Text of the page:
# Basics of dyeing

## 3. Dyeing with direct dyes

### 3.1. Dylon recipe

Achieving the correct shade and calculating dye quantities for the recipe
• Boil some water in a kettle.
• Place various (5) glasses by the sink and pour the boiling water in the glasses (you can add a pinch of salt if you want).
• Add a pinch of salt in the glass and mix thoroughly.

For example

Glass 1: Dye A 100
Glass 2: Dye B 100%
Glass 3: Dye A 50% + B 50%
Glass 4: Dye A 25% + B 75%
Glass 5: Dye B 25% + A 75%

• Insert the test fabrics in the glasses and wait for a moment.
• Dry the test strips with an iron and assess the colour.
• Continue the experiment until the colour is right and you have determined the correct ratio.
• Calculate the amount of dye for the recipe: 0.1–6% of the fabric’s dry weight = X grammes.
• Calculate how much (g) dye A and dye B you need.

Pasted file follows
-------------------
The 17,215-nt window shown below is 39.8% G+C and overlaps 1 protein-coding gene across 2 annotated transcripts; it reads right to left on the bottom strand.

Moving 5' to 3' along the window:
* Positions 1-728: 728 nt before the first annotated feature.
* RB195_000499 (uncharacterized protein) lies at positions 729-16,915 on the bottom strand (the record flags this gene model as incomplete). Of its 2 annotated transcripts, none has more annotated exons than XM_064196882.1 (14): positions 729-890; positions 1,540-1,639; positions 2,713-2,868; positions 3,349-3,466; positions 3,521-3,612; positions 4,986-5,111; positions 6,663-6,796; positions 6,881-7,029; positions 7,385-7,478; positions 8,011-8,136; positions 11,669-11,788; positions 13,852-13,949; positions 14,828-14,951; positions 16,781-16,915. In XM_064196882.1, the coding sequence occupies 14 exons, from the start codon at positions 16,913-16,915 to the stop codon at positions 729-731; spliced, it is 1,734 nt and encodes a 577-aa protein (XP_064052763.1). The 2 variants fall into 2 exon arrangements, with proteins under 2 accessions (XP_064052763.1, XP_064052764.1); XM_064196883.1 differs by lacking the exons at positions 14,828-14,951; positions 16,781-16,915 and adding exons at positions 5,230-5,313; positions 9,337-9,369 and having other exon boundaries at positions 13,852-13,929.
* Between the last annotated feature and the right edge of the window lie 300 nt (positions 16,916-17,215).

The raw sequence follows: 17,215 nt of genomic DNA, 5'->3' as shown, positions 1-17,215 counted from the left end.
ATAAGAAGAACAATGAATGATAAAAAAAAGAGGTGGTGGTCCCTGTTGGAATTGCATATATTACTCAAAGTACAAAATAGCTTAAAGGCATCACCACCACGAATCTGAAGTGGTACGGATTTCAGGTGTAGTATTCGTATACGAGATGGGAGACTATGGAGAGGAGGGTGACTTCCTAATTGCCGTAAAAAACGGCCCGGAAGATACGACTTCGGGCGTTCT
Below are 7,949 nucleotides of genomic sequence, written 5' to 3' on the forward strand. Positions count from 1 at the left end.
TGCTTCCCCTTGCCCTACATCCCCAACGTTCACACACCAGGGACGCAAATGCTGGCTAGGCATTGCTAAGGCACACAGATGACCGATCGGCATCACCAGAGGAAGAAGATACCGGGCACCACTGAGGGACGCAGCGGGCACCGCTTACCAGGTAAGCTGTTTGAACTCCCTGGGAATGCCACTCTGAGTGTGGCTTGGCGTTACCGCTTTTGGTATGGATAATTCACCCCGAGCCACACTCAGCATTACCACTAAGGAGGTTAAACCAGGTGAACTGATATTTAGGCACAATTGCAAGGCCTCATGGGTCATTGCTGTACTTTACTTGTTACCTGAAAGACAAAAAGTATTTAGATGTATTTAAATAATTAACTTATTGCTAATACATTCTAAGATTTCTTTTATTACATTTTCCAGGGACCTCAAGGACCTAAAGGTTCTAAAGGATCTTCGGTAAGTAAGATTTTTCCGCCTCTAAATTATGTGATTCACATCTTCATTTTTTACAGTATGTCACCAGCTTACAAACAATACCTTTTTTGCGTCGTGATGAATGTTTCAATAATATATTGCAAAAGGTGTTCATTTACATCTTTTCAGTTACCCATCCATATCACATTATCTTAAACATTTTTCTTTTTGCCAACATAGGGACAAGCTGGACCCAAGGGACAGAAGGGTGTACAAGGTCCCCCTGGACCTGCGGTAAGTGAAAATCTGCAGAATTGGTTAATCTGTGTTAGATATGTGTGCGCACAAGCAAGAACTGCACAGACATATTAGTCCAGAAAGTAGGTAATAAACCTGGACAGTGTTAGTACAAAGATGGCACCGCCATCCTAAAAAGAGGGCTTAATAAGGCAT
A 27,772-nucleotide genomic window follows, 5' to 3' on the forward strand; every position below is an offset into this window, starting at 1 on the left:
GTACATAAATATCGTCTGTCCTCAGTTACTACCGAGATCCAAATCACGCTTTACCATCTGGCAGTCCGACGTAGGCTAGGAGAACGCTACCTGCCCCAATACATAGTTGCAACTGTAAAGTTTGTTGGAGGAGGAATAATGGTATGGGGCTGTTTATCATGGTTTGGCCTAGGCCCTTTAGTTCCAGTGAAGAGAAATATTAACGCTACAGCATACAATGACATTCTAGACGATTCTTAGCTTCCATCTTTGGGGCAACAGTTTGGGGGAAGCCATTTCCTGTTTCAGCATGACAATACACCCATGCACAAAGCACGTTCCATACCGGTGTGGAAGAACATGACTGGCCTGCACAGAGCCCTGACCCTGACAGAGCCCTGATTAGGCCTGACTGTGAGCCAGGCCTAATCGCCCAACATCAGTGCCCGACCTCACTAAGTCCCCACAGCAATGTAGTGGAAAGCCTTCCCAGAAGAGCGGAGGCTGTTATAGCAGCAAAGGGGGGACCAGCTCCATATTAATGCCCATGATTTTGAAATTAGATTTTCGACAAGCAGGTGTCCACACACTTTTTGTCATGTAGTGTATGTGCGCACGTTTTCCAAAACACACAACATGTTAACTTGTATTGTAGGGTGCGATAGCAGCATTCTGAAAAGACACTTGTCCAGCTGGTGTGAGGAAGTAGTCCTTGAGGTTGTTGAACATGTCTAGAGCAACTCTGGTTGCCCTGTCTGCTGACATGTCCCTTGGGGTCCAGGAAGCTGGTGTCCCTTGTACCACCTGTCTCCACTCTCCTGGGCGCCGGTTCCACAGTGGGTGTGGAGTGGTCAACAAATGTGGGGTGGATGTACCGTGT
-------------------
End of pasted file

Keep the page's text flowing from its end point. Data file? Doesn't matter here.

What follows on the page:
Sample recipe (dyeing in a pot)

Material: a cotton T-shirt, 200g.

Pre-treatment: wash / rinse.

Liquor ratio: according to the size of the pot, so that the item can circulate easily in the dye bath.

Amount of dye:

Full shade 2–3% of dry weight = 20–30g dye / 1kg of material.

Formula for full shade 2%: 0,02 (%) x 200 (g) = 4g dye.

Auxiliaries: Salt 125g / 5g dye.

Dyeing curve:

Sample recipe (dyeing in a machine)

Material: a cotton T-shirt, 200g.

Pre-treatment: wash.

Liquor ratio: 20l suffices for even a large amount of fabric, as the material circulates continuously in the machine (0,200kg x 20l = 1:200 is a very high ratio).

Amount of dye: see above.

Auxiliaries: salt 125g / 5g dye, at least 100g salt for each machine load.

Dyeing programme: Select a suitable dyeing programme and amount of water. See section 3.3 for more detailed instructions on how to add dye and auxiliaries into the machine.

Please note: There are pre-programmed settings for wool; turn the temperature dial to 1 "slow heating".